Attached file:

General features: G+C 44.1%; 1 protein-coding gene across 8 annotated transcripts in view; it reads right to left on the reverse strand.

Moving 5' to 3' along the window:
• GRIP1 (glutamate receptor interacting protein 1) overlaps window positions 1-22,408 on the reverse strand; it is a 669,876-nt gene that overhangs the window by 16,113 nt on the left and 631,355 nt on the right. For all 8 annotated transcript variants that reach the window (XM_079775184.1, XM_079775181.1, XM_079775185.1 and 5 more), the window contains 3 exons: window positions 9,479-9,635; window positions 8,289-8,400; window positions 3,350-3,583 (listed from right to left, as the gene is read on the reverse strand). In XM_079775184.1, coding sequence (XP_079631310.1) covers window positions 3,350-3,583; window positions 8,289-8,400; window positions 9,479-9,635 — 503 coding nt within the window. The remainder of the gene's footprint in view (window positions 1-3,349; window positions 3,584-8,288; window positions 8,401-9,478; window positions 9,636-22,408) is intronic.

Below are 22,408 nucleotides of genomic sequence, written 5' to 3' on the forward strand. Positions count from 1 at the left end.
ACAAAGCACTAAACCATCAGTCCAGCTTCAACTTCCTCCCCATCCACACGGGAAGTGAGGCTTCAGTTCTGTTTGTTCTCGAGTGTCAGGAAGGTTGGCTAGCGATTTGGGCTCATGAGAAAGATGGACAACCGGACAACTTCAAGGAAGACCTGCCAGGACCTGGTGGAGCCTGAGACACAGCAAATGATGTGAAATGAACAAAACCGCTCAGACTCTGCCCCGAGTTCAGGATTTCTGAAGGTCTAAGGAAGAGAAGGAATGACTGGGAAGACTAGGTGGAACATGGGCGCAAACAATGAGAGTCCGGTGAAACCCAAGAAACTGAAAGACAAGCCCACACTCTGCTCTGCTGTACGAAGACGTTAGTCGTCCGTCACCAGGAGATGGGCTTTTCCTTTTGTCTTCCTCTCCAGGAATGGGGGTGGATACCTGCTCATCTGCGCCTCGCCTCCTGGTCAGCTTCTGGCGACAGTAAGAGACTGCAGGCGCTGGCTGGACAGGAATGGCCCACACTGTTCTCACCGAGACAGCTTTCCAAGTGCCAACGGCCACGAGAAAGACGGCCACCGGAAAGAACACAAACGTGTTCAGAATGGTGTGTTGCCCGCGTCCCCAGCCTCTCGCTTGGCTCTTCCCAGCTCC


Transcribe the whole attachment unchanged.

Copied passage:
General features: G+C 44.1%; 1 protein-coding gene across 8 annotated transcripts in view; it reads right to left on the reverse strand.

Moving 5' to 3' along the window:
• GRIP1 (glutamate receptor interacting protein 1) overlaps window positions 1-22,408 on the reverse strand; it is a 669,876-nt gene that overhangs the window by 16,113 nt on the left and 631,355 nt on the right. For all 8 annotated transcript variants that reach the window (XM_079775184.1, XM_079775181.1, XM_079775185.1 and 5 more), the window contains 3 exons: window positions 9,479-9,635; window positions 8,289-8,400; window positions 3,350-3,583 (listed from right to left, as the gene is read on the reverse strand). In XM_079775184.1, coding sequence (XP_079631310.1) covers window positions 3,350-3,583; window positions 8,289-8,400; window positions 9,479-9,635 — 503 coding nt within the window. The remainder of the gene's footprint in view (window positions 1-3,349; window positions 3,584-8,288; window positions 8,401-9,478; window positions 9,636-22,408) is intronic.

Below are 22,408 nucleotides of genomic sequence, written 5' to 3' on the forward strand. Positions count from 1 at the left end.
ACAAAGCACTAAACCATCAGTCCAGCTTCAACTTCCTCCCCATCCACACGGGAAGTGAGGCTTCAGTTCTGTTTGTTCTCGAGTGTCAGGAAGGTTGGCTAGCGATTTGGGCTCATGAGAAAGATGGACAACCGGACAACTTCAAGGAAGACCTGCCAGGACCTGGTGGAGCCTGAGACACAGCAAATGATGTGAAATGAACAAAACCGCTCAGACTCTGCCCCGAGTTCAGGATTTCTGAAGGTCTAAGGAAGAGAAGGAATGACTGGGAAGACTAGGTGGAACATGGGCGCAAACAATGAGAGTCCGGTGAAACCCAAGAAACTGAAAGACAAGCCCACACTCTGCTCTGCTGTACGAAGACGTTAGTCGTCCGTCACCAGGAGATGGGCTTTTCCTTTTGTCTTCCTCTCCAGGAATGGGGGTGGATACCTGCTCATCTGCGCCTCGCCTCCTGGTCAGCTTCTGGCGACAGTAAGAGACTGCAGGCGCTGGCTGGACAGGAATGGCCCACACTGTTCTCACCGAGACAGCTTTCCAAGTGCCAACGGCCACGAGAAAGACGGCCACCGGAAAGAACACAAACGTGTTCAGAATGGTGTGTTGCCCGCGTCCCCAGCCTCTCGCTTGGCTCTTCCCAGCTCC